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  Geotimes - December 2007 - Lassoing an asteroid

Lassoing an asteroid

Schematic drawing of an asteroid tether
Ian Garrick-Bethell
Astronauts trying to study an asteroid’s nearly zero-gravity environment could have a tough time getting much work done unless they can latch on to it securely. One possible solution? An asteroid tether.

Interest in asteroids and other near-Earth objects is on the rise — especially because somewhere out there one may be on a collision course with Earth. Even if a manned mission could land safely on such a small object to take a closer look at it, stepping out onto an asteroid isn’t like a walk on the moon, says Ian Garrick-Bethell, a graduate student in MIT’s Department of Earth, Atmospheric and Planetary Sciences. Astronauts trying to work on a slowly rotating small asteroid (up to 20 kilometers in diameter or so) in near-zero-gravity conditions would need some way to anchor themselves down.

So Garrick-Bethell and colleague Christopher Carr, a postdoctoral researcher also at MIT, developed a novel idea: Loop a rope around the asteroid to create a tether the astronauts can latch onto. Although drilling and bolting a machine to the object’s surface to create an anchor might seem more straightforward, little is known about the terrain of asteroids, Garrick-Bethell says. Rather than solid rock, he says, some estimates suggest the objects may be covered in tens of meters of granular, sandy material. “You might find that you fire your device into the ground and there’s no strength — it’s like shooting a barbed hook into a pile of sand.” Furthermore, to drill into the surface of an object, the astronauts would need to exert force — not easy to do when flying around on a jet pack.

A tether would bypass that problem. “I was just thinking of it in the simplest way, as a child would,” Garrick-Bethell says. “Then I put all the numbers into it.” To come up with a workable tether design, Garrick-Bethell and Carr assessed the required forces, rope tensions, materials and configurations, and reported their design online Aug. 24 in Acta Astronautica. Ideally, they wrote, two lassoed ropes would encircle the asteroid. The ropes should be ribbon-shaped, wide enough so that when pulled taut they wouldn’t cut deep grooves into the asteroid’s sides. By strapping an astronaut into a harness that slides along the two ribbons, the astronaut would be both stabilized and able to move freely along the object’s surface.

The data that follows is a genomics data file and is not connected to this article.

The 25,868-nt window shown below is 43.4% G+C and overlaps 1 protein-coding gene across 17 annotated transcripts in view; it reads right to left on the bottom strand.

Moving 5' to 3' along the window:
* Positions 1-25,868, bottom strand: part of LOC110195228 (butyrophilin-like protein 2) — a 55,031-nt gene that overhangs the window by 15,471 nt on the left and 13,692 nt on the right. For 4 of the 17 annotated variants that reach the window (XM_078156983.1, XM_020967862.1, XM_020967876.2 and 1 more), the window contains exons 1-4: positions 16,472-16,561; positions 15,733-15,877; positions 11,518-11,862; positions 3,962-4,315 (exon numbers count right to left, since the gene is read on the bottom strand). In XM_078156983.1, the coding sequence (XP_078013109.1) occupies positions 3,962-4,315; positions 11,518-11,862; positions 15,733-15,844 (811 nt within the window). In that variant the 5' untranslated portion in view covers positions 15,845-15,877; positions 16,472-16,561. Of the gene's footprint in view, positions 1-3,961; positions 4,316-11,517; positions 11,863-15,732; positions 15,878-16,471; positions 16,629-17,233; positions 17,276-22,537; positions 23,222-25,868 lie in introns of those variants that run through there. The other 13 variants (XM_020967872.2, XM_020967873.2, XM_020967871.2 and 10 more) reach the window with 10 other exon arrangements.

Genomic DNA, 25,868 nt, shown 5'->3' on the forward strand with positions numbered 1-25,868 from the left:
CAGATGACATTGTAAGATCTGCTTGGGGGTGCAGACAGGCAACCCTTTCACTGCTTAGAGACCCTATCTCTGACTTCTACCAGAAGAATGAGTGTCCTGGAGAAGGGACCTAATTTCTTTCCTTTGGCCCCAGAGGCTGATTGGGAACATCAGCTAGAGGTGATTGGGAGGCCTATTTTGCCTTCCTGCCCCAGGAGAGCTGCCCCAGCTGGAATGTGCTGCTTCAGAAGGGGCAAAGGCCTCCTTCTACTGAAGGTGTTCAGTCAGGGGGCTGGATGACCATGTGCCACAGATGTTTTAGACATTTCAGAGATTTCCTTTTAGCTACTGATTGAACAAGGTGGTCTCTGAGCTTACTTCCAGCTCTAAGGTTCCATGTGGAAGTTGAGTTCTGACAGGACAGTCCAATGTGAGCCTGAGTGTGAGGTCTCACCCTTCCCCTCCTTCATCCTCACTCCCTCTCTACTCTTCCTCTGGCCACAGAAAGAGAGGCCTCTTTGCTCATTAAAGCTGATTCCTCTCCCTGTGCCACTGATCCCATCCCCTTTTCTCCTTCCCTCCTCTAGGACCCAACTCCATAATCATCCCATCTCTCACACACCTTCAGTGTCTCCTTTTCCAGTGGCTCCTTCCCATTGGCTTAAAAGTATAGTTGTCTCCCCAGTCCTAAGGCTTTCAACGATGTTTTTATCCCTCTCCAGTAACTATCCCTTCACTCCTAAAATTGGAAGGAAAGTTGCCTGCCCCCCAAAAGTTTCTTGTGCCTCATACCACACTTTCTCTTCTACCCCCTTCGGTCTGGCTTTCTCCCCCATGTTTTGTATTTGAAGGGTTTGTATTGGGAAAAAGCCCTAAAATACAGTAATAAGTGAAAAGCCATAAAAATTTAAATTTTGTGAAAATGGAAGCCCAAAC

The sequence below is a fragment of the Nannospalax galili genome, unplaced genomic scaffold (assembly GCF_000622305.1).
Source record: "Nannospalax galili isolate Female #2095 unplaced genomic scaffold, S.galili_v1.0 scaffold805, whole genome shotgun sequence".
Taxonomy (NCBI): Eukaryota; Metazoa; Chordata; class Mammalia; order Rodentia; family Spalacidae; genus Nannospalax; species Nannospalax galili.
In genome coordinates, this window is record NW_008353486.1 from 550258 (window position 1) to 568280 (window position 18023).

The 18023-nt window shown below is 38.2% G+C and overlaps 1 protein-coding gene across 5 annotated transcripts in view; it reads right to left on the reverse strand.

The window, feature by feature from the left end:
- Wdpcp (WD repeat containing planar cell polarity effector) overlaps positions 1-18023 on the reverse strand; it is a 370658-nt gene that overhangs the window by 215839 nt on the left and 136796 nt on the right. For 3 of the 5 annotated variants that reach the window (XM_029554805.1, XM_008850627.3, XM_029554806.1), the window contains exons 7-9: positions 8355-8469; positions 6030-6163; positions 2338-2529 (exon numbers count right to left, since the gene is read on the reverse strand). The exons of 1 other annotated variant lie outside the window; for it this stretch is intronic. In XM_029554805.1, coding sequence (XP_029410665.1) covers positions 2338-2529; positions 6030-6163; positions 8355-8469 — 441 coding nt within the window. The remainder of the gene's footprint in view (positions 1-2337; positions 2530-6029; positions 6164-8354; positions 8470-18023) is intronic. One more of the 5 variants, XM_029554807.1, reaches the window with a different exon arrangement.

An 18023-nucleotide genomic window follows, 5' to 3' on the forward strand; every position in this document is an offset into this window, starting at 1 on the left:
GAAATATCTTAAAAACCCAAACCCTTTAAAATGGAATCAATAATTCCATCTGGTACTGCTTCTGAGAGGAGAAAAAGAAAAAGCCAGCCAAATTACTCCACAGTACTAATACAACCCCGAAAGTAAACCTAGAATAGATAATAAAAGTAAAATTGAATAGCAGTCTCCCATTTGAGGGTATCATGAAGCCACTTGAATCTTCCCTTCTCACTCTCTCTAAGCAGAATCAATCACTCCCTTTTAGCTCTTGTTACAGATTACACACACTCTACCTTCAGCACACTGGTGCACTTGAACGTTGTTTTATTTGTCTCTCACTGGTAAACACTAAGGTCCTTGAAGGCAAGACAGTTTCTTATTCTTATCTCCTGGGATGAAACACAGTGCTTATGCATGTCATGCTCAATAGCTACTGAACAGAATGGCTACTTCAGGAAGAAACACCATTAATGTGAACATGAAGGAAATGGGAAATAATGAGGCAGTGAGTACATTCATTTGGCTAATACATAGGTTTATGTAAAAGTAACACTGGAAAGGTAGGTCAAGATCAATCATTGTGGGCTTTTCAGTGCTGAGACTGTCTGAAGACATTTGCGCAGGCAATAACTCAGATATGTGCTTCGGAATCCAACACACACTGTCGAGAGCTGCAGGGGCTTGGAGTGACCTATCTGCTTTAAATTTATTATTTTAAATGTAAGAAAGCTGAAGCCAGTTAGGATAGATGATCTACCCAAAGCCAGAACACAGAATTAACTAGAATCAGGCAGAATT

Although Garrick-Bethell has had some contact with NASA, it hasn’t ordered any tethers quite yet, he says. Overall, however, the interest in near-Earth objects is strong: NASA has recently been investigating sending a manned mission to a near-Earth object, and is considering using a future crew navigation vehicle — part of the Constellation Program, its plan to return astronauts to the moon by 2020 — to make the trip.

In addition to finding out where these near-Earth objects are, how big they are and if any are headed our way (none are currently known to threaten Earth), scientists are also curious to know what the objects are made of and whether they might have usable resources, says Jeffrey Hoffman, a former NASA astronaut and now senior lecturer in MIT’s Department of Aeronautics and Astronautics, who was not involved with the study. And, he says, “we’d like to know what their structure is like, so that if we ever did have to deflect one, we’d know how to do it.”

Another part of the appeal of studying asteroids, Hoffman says, is that it takes much more energy to travel between Earth and Mars or the moon than it does to visit a near-Earth object, because escaping the gravity pull of those larger objects for the return trip requires much more fuel. “With just a little more equipment than we’re already setting out to build, we could actually mount a very interesting mission to a near-Earth object, which would really be true exploration,” he says.

One of the logistical challenges NASA is now weighing is how to land a spacecraft on an asteroid — and how to walk around on it afterwards is yet another question they’ll have to ponder. The astronaut tether idea “is a little bit off the wall, but that’s good,” Hoffman says. “We need clever, original ideas. Trying to solve everything by brute force gets a lot more expensive and difficult.”

Carolyn Gramling

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